There is no dancing around the troubles facing California as Governor-Elect Jerry Brown assumes office in January. California is staring at a budget deficit of $28 billion in the next fiscal year beginning in June, up from a $19 billion gap this fiscal year. Mr. Brown has been quoted as saying he plans to "rip the band-aid off next year," referencing what must be done to sure up the state's finances. In other words, he may very well pull a Chris Christie, which is to slash spending. On top of spending cuts, taxes may head higher. Heck, Controller John Chiang was quoted saying that California may have to hand out IOUs and defer tax refunds. The projected budget deficit, while worrying in its own right, pales in comparison to California's unfunded liabilities. According to the Stanford Institute for Economic Research, California has unfunded liabilities of $500 billion in pensions alone.
So let's take stock of what we have here. First, we have oozing enthusiasm embedded in the consensus numbers, which is being reflecting in valuations on retailers. Second, we have a state that is quite instrumental to a retailer's annual sales and profits. Third, all signs point to a continuation of depressed wages, sentiment and employment, along with spending cuts and tax deferrals in California. These are all negatives to consumer spending. The interesting thing here is that a new budget will have to be constructed when the old one is up in June, with the holiday season coming into focus. Sure sounds like a potential black swan if you ask me.
Detailed below is the California store count as a percentage of their total (the total includes stores operated in Canada and Puerto Rico, but excludes international) from the retailers contained in my coverage universe. If the California story were to unfold like I have envisioned, apparel and furniture retailers will be hit first, followed by discounters. A deep discounter such as 99 Cents Only (NDN) should thrive, provided California doesn't drastically cut bus service (store base caters to lower income customers, which rely on public transportation).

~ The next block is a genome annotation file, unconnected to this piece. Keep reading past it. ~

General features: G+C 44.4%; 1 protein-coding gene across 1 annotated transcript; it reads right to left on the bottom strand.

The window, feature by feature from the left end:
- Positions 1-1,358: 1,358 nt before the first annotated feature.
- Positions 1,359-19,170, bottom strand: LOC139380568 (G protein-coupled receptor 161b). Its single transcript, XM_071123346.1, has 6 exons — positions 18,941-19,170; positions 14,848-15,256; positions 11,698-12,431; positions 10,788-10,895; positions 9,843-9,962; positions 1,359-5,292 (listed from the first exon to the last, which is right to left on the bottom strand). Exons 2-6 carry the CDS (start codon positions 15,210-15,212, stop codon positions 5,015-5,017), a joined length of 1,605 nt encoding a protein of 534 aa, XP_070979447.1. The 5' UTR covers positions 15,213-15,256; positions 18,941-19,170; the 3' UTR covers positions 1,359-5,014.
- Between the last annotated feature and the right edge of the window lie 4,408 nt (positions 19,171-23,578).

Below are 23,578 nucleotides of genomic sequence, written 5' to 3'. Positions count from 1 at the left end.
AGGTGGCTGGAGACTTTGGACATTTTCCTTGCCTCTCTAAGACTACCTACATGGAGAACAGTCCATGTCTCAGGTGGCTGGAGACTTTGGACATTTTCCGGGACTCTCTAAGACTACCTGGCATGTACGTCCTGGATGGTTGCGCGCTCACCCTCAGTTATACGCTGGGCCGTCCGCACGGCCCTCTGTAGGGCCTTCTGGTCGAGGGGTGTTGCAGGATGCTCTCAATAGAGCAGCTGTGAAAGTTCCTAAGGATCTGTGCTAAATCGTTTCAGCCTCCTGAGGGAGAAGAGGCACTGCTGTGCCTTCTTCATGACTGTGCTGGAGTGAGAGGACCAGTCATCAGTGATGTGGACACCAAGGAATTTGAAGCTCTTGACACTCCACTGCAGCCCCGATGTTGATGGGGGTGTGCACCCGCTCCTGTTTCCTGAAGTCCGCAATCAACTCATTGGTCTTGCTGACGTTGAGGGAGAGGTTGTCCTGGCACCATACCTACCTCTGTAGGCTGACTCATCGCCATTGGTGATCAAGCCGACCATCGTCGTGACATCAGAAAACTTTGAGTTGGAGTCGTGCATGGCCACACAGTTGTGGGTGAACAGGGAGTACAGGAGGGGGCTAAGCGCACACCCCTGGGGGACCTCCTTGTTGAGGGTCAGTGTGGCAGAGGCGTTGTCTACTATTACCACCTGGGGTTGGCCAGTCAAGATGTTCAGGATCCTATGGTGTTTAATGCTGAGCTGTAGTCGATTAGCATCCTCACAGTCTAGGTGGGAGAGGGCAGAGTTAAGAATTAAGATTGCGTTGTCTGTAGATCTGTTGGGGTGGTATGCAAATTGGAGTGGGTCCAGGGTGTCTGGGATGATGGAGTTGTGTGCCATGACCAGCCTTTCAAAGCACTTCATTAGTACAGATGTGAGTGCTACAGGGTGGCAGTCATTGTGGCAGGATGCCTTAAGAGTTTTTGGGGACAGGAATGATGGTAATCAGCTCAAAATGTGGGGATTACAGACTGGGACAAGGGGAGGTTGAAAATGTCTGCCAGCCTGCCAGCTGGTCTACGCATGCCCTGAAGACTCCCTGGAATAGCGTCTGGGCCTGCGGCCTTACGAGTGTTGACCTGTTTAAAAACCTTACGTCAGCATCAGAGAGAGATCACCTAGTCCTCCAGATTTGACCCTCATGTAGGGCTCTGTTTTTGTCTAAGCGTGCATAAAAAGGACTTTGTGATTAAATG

* Urban Outfitters: 23%
o Urban Outfitters brand: 24% of 138 in U.S. operation in California
o Anthropologie brand: 21% of 145 in U.S. operation in California
o Free People brand: 32.0% of 38 in U.S. operation in California
* Abercrombie & Fitch: 12.7%
o Abercrombie & Fitch brand: 12.8% of 318 in U.S. operation in California
o Hollister brand: 13.1% of 434 in U.S. operation in California
o Abercrombie kids brand: 11.5% of 200 in U.S. operation in California
* Aeropostale: 8.7%
* Guess: 16.9%
* Bebe: 27.7%
* Pacific Sunwear: 13.0%
* Gap: 3.19%
o Gap North America: 3.3% of 1,127 stores in U.S. operation in California
o Old Navy North America: 3.1% of 1,036 in U.S. operation in California
* American Eagle Outfitters: 8.21%
* Ann Taylor: 4.4%
o Ann Taylor brand: 5.4% of 368 stores (includes outlet) in U.S. operation in California
o Loft brand: 3.7% of 539 stores (includes outlet) in U.S. operation in California
* Hot Topic: 15.5%
o Hot Topic brand: 11.8% of 680 stores in U.S. operation in California
o Torrid brand: 32.% of 155 stores in U.S. operation in California
* Target: 14.0%
* Wal-Mart: 4.7%
o Wal-Mart (U.S.): 4.7% of 3,792 in U.S. operation in California
o Sam's Club: 5.4% of 608 stores in U.S. operation in California
* Costco: 23.5%
* La-Z-Boy: 1 store out of 305
* Ethan Allen: 11.3%
* 99 Cents Only: 74.2%
* Home Depot: 5.2%
* Lowe's: 6.4%